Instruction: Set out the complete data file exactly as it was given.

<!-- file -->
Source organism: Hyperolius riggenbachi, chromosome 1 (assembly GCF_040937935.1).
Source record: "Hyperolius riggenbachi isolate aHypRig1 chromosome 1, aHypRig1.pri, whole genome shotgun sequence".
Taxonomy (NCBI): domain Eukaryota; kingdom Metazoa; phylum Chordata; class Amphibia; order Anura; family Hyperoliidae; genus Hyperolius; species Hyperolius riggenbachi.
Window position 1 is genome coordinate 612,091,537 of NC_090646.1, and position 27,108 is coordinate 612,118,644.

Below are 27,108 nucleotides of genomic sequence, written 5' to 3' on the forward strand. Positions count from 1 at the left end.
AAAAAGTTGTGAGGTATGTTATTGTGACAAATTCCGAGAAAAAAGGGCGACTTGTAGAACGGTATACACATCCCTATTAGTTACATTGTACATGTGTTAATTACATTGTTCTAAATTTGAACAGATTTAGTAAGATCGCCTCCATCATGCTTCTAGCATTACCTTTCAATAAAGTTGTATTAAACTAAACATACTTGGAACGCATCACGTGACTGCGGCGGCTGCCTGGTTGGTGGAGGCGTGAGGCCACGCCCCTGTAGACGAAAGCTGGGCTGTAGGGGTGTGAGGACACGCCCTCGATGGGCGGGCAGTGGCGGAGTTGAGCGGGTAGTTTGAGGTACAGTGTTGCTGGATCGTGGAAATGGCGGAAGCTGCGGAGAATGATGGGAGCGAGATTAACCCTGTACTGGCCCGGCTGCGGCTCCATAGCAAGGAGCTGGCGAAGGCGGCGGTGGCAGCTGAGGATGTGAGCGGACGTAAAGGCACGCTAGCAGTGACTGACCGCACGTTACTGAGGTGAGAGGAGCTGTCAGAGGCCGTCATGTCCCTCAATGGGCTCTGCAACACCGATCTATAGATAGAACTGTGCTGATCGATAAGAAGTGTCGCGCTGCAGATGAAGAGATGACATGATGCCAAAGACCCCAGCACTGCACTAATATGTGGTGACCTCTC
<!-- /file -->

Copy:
Source organism: Hyperolius riggenbachi, chromosome 1 (assembly GCF_040937935.1).
Source record: "Hyperolius riggenbachi isolate aHypRig1 chromosome 1, aHypRig1.pri, whole genome shotgun sequence".
Taxonomy (NCBI): domain Eukaryota; kingdom Metazoa; phylum Chordata; class Amphibia; order Anura; family Hyperoliidae; genus Hyperolius; species Hyperolius riggenbachi.
Window position 1 is genome coordinate 612,091,537 of NC_090646.1, and position 27,108 is coordinate 612,118,644.

Below are 27,108 nucleotides of genomic sequence, written 5' to 3' on the forward strand. Positions count from 1 at the left end.
AAAAAGTTGTGAGGTATGTTATTGTGACAAATTCCGAGAAAAAAGGGCGACTTGTAGAACGGTATACACATCCCTATTAGTTACATTGTACATGTGTTAATTACATTGTTCTAAATTTGAACAGATTTAGTAAGATCGCCTCCATCATGCTTCTAGCATTACCTTTCAATAAAGTTGTATTAAACTAAACATACTTGGAACGCATCACGTGACTGCGGCGGCTGCCTGGTTGGTGGAGGCGTGAGGCCACGCCCCTGTAGACGAAAGCTGGGCTGTAGGGGTGTGAGGACACGCCCTCGATGGGCGGGCAGTGGCGGAGTTGAGCGGGTAGTTTGAGGTACAGTGTTGCTGGATCGTGGAAATGGCGGAAGCTGCGGAGAATGATGGGAGCGAGATTAACCCTGTACTGGCCCGGCTGCGGCTCCATAGCAAGGAGCTGGCGAAGGCGGCGGTGGCAGCTGAGGATGTGAGCGGACGTAAAGGCACGCTAGCAGTGACTGACCGCACGTTACTGAGGTGAGAGGAGCTGTCAGAGGCCGTCATGTCCCTCAATGGGCTCTGCAACACCGATCTATAGATAGAACTGTGCTGATCGATAAGAAGTGTCGCGCTGCAGATGAAGAGATGACATGATGCCAAAGACCCCAGCACTGCACTAATATGTGGTGACCTCTC